Bears’ approach to hiring Matt Nagy stands out after Josh McDaniels fiasco

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Bears general manager Ryan Pace, left, poses with Matt Nagy. (AP)

A month Thursday, Matt Nagy agreed to a deal with the Bears, flew to Chicago on a chartered jet with general manager Ryan Pace, then signed his contract to be the Bears’ next coach.

Things didn’t go as smoothly for the Colts, of course, who once were considered serious competition for Nagy. In a development that rocked the NFL, Josh McDaniels backed out of his deal to become the Colts’ coach and opted to stay with the Patriots as their offensive coordinator.

It was a bad look for the Colts and GM Chris Ballard — and a worse one for McDaniels. But the fiasco cast the Bears’ coaching search in a positive light nearly two decades after the team found itself in a similar situation with Dave McGinnis in 1999.

Here’s a look at some of what the Bears said after hiring Nagy and what it means now:

Conviction and connection

What Pace said: ‘‘To me, it was very conclusive at the end. And that was a great feeling — to be able to have so much conviction in this decision — because of everything that we’ve done and the process that we’ve gone through.’’

What we think: Pace is confident in his own evaluations and is unapologetic when he acts on his beliefs, whether it was trading up to draft quarterback Mitch Trubisky or hiring Nagy.

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Pace and McDaniels connected during their interview Jan. 5. McDaniels said before the Super Bowl that Pace was ‘‘tremendous’’ and ‘‘very well-prepared’’ and that the Bears’ presentation was ‘‘great.’’

McDaniels surprised the Bears in a way, but the team still left with apprehensions about McDaniels’ willingness to leave the Patriots.

Acting fast

What Pace said: ‘‘Having [chairman] George [McCaskey] and [CEO] Ted [Phillips] by my side was valuable because . . . when we did come to that conclusion, it was: ‘Hey, let’s go.’ ’’

What we think: The Bears were criticized for involving McCaskey and Phillips in the search, but their participation allowed Pace to act quickly once he made his choice.

For Pace, that happened during a private dinner with Nagy and their wives after their morning interview. It also took place after the Colts had met with Nagy.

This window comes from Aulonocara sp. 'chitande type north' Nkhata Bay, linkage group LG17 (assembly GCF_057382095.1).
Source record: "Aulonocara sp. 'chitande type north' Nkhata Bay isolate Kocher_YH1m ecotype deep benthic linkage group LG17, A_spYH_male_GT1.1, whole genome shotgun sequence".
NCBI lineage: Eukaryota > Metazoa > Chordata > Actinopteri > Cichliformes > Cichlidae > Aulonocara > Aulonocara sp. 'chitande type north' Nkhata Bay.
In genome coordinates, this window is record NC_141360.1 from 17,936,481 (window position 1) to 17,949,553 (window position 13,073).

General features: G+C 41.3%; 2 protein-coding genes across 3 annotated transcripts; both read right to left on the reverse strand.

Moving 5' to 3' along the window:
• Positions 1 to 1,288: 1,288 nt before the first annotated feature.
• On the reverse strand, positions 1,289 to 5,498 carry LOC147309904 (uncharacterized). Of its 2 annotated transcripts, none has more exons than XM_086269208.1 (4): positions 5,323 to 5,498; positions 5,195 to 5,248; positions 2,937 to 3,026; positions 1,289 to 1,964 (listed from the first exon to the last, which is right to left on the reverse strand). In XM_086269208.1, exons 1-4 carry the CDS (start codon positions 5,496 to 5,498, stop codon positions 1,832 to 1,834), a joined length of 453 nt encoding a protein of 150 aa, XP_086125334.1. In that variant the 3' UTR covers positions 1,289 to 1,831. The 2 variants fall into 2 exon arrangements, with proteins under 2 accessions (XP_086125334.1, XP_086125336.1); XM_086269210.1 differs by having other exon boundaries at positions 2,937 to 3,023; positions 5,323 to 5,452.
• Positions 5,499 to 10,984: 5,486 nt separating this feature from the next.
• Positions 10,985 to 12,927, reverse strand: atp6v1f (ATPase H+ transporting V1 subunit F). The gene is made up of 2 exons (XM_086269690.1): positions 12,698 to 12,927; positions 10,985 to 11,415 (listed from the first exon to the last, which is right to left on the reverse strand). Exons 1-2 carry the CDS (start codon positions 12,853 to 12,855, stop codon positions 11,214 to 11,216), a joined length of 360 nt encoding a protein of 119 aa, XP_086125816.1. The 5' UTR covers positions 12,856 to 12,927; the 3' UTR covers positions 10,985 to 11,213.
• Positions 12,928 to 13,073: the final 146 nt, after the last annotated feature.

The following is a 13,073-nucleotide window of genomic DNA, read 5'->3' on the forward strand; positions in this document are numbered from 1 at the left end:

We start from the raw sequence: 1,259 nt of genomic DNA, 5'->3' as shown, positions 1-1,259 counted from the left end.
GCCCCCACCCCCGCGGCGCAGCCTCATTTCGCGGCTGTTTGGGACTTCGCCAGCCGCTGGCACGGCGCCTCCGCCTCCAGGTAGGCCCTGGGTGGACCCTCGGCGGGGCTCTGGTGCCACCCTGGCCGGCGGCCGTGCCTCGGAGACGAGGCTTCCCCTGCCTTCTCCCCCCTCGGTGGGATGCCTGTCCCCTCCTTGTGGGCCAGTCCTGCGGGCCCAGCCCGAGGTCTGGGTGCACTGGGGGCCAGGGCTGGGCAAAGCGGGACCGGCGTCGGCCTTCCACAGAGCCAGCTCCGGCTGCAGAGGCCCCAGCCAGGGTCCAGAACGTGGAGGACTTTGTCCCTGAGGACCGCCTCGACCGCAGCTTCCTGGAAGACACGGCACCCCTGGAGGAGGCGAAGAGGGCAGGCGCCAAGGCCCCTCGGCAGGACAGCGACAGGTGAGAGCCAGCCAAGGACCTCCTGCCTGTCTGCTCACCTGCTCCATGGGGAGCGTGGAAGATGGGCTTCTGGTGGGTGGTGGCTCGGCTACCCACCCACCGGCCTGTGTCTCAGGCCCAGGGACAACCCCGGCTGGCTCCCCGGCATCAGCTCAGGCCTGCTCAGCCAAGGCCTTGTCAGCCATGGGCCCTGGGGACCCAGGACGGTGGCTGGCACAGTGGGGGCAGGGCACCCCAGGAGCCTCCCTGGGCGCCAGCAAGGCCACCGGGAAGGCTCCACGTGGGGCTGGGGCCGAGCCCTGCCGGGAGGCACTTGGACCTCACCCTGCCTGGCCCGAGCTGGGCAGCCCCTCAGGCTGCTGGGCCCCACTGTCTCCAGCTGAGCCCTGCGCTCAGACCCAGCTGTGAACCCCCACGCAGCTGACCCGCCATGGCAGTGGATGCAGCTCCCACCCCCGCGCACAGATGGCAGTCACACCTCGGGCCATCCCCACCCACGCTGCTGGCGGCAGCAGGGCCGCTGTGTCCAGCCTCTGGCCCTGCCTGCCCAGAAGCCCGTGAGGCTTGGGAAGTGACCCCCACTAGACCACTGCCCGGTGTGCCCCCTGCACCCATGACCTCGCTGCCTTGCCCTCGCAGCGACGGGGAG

Because Ballard had worked with Nagy in Kansas City, the Bears sensed they had to act fast if Nagy emerged as their favorite.

The Colts’ search was different. Owner Jim Irsay reportedly wasn’t involved until their second interview with McDaniels, which took place during the week off before the Super Bowl.

The Bears were certain of the uncertainty surrounding McDaniels. They also understood hiring McDaniels likely would involve waiting, therefore creating more uncertainty, especially for staffing.

Pace also felt better about Nagy. It started with his extensive research and continued when they connected in the interview.

By hiring Nagy a week after firing John Fox, the Bears were able to secure the return of defensive coordinator Vic Fangio and lure respected offensive-line coach Harry Hiestand from Notre Dame.

Feeling right

What Nagy said: ‘‘I respect the heck out of Chris. He’s going to do a great job there in Indianapolis. He respects me and understands my decision. For me, he just wants the best for my family and for me in a business decision. But it was just a feel. And I know where we’re at here. It felt good.’’

What we think: Did the Bears steal Nagy from the Colts? Not exactly. The Colts never offered Nagy their coaching job. Then again, the conviction and quickness of the Bears’ decision-making also were factors.

Nagy and the Bears won each other over. It helped that they shared the same vision for Trubisky, but Nagy also felt comfortable with the Bears and Pace.

Follow me on Twitter @adamjahns.

Email: ajahns@suntimes.com


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